24 19 November 1787 Brienne hopes the Kings prescence will be enough for the Parlement to approve changes to laws. King snaps and orders the edicts be registered. Stalemate until 3 May 1788 when Parlement issues Fundamental laws of the realm declaring that the Estates General were the only body capable of issuing new tax laws among other things. Louis responded with the near botched arrest of the Magistrates and imposed his absolute rule. Provincial Parlements refused to yield. Grenoble 10 June 1788, people tore off roof tiles and pelted soldiers who were arriving to arrest the Magistrates of the Parlement. Massive protests insued, anti monarchy and government pamphlets were produced in their hundreds. The price of bread had risen and crops were looking poor. Brienne was close to victory, when the King, misunderstanding the situation, ordered the Parlement to register the laws. The Parlement, stunned, registered the laws, but after the Kings departure, they cancelled them all. Adcock P.51 The Kings words turned what seemed to be a government triumph into a disaster. Doyle cited in Fenwick and Anderson P.39 Within a week, the country was in uproar. Fenwick and Anderson P. 40 Date accessed: 01/08/2012

25 Louis was running out of solutions to the protesting and rioting. Louis had enough money for the government to function for one afternoon (Schama cited in Fenwick and Anderson, P. 41.) Massive Hailstorm on July destroyed much of the grain harvest in the Parisian basin. Widespread discontent and no money resulted in Louis relenting and officially calling for the Estates General for 1 May Brienne resigns 24 August and is replaced by the recalled and popular Necker. Brienne describes Necker as the only man I know who can restore the confidence of the people. Fenwick and Anderson P.41.

26 1614 Each estate has equal deputies (300) Each issue for discussion is discussed in separate room by order. Voting is by order: Result will be determined by 3 votes. 25 September 1788 Parlement declare 1614 regulations will be enforced for 1789 meeting. Overnight Parlement loses popularity and public opinion becomes outraged. Public demand is for doubling of the deputies for the third estate, meeting in common rooms and voting by head, not by order. Issues to be resolved by 1200 votes.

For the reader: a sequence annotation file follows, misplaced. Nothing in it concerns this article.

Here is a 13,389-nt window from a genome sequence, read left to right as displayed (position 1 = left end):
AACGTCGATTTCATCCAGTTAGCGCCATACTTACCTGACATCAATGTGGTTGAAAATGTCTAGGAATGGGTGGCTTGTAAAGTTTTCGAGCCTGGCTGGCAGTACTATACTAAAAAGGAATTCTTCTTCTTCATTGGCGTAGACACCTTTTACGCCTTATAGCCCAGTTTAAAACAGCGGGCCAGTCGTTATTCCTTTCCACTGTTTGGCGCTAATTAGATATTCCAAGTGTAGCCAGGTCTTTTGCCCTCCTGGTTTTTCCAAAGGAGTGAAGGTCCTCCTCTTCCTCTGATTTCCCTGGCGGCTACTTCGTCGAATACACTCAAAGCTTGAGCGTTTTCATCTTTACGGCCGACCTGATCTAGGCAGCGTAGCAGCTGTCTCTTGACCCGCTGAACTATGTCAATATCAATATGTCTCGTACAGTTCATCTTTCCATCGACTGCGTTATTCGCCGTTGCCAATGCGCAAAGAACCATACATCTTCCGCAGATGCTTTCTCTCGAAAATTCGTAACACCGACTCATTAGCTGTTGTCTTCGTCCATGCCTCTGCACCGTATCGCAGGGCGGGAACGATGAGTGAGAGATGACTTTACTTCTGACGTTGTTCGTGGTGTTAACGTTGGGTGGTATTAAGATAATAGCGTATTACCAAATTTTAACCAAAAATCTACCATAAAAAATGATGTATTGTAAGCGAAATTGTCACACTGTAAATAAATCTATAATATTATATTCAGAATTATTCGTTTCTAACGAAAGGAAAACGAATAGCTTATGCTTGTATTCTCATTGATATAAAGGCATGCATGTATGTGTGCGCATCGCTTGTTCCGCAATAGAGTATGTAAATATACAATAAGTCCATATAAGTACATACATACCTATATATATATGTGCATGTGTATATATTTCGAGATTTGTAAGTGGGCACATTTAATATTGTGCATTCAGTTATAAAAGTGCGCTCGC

27 5 December 1788: King announces his decision: Doubling of the third estate deputies but did not declare on the issue of voting. Elections for deputies begun and drawing up of Cahiers (grievences) got under way. Thousands of political pamphlets were produced up to April Abbe Sieyes What is the Third Estate?. Usefulness in society had been misunderstood. Third estate seen as nothing, but they should be seen as everything. What is the Third Estate? Everything What had it been before in the political order? Nothing What does it demand? To become something therein. Sieyes cited in Fenwick and Anderson P. 44 A law not made by the people is no law at all. Sieyes cited in Fenwick and Anderson P.45.

28 2 May 1789 Deputies received by Louis 4 May 1789 Procession to and celebration of Mass at church of St. Louis in Versailles. Strict social distinctions were observed. Order and entrance of reception for Louis. Clothing Procession to church The more brilliantly the first two orders swaggered, the more they alienated the Third Estate and provoked it into exploding the institution all together. Schama cited in Fenwick and Anderson P. 73 The Queen received not a single acclamation. Hibbert, cited in Fenwick and Anderson P.73

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30 13 June 1789: 3 members of the clergy join the Third Estate in their meeting room. More clergy cross over to Third on 14 June June 1789 Third Estate declare themselves the National Assembly. Louis had not intervened in discussion for the previous weeks as he was in mourning for the death of his 7 year old son, Louis Joseph, who died on June 4. The Dauphins funeral was said to have cost 600k livres. Fenwick and Anderson P.77

31 19 June, Clergy vote to officially join the National Assembly. 20 June: Meeting hall locked: Move to next nearest large enough venue, Royal Tennis Court. There the deputies of the new National Assembly swore an oath to never disband until France had a constitution